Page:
A recent article in Nature Biotechnology highlighted a lack of venture capital (VC) funding in certain emerging markets. The authors estimated that from 2000 to 2012, innovative VC and PE financing for Chinese, Indian, Brazilian and South African research-based companies totalled $1.7 billion – this is in comparison to the $1.1 billion of VC investment US research companies received in the third quarter of 2011.
The term "innovative" used by the researchers in the study referred to biotech firms that are developing products such as therapeutics and vaccines for humans, based on new, proprietary technology either in-licensed or invented by the firm.
Publicly available data from the study shows that in Brazil, the number of non-VC backed health biotech firms outweighs VC-backed biotechs by 18-fold. Of the countries studied, India has the least striking difference, with VC outweighing non-VC firms by 5-fold.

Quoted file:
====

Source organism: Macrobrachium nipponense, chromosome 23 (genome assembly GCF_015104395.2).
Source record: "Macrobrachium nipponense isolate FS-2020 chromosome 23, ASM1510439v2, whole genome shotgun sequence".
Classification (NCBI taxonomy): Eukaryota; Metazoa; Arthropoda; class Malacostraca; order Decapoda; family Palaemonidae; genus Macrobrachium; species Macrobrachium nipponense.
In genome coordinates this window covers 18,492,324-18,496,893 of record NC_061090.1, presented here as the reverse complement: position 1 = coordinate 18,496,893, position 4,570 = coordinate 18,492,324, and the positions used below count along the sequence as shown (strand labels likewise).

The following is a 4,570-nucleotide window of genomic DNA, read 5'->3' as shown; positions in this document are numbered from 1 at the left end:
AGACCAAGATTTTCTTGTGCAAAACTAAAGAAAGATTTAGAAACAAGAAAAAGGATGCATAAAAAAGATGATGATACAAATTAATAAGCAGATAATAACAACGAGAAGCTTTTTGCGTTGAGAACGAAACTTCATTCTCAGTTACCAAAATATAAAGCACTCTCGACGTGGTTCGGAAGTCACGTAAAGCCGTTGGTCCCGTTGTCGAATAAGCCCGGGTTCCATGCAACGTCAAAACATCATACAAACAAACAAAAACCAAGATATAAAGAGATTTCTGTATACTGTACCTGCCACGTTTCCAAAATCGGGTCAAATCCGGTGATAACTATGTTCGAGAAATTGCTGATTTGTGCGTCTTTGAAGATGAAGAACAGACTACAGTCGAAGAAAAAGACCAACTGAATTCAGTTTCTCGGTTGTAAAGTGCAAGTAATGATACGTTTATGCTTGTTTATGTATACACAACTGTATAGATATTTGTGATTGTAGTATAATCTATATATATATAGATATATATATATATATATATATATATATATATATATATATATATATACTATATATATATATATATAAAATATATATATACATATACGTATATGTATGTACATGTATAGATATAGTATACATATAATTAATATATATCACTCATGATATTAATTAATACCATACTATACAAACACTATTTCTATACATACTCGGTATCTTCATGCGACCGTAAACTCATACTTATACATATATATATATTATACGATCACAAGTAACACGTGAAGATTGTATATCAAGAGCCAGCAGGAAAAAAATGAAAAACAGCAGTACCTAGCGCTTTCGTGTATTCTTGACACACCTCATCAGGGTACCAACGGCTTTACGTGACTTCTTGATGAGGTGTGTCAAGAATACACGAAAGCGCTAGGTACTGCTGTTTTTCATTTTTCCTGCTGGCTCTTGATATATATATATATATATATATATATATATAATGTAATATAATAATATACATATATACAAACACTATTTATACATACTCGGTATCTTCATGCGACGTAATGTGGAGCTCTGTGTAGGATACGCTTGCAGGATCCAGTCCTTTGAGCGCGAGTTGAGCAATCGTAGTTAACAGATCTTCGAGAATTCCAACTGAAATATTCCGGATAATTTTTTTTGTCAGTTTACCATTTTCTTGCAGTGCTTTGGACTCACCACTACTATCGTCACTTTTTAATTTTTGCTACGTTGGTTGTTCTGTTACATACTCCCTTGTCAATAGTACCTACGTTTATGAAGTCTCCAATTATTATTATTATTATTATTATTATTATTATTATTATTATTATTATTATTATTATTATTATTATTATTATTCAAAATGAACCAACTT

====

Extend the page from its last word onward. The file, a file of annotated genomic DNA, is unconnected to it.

Why is this? Perhaps there's a lack of a start-up culture. Perhaps biotech companies receive alternative sources of funding, from international pharmaceutical companies or the government. Perhaps venture capitalists see emerging markets as too much of a risky prospect.
In light of this study, the Nature website also offers an interesting interview with life sciences venture capitalist Dr Jonathan Wang on the state of VC in China.
What's your view?
Do you think biotech firms developing vaccines in emerging markets will be able to grow without VC funding?
You can join our discussion on LinkedIn or leave a comment below, I'd love to hear what you think.
If you'd like to know more about vaccine market opportunities and needs in China, India and Latin America, you might like to consider attending the World Vaccine Congress and Expo 2013 on the 16-18 April 2013, Gaylord National Hotel and Convention Center, Washington DC. You can download the brochure here.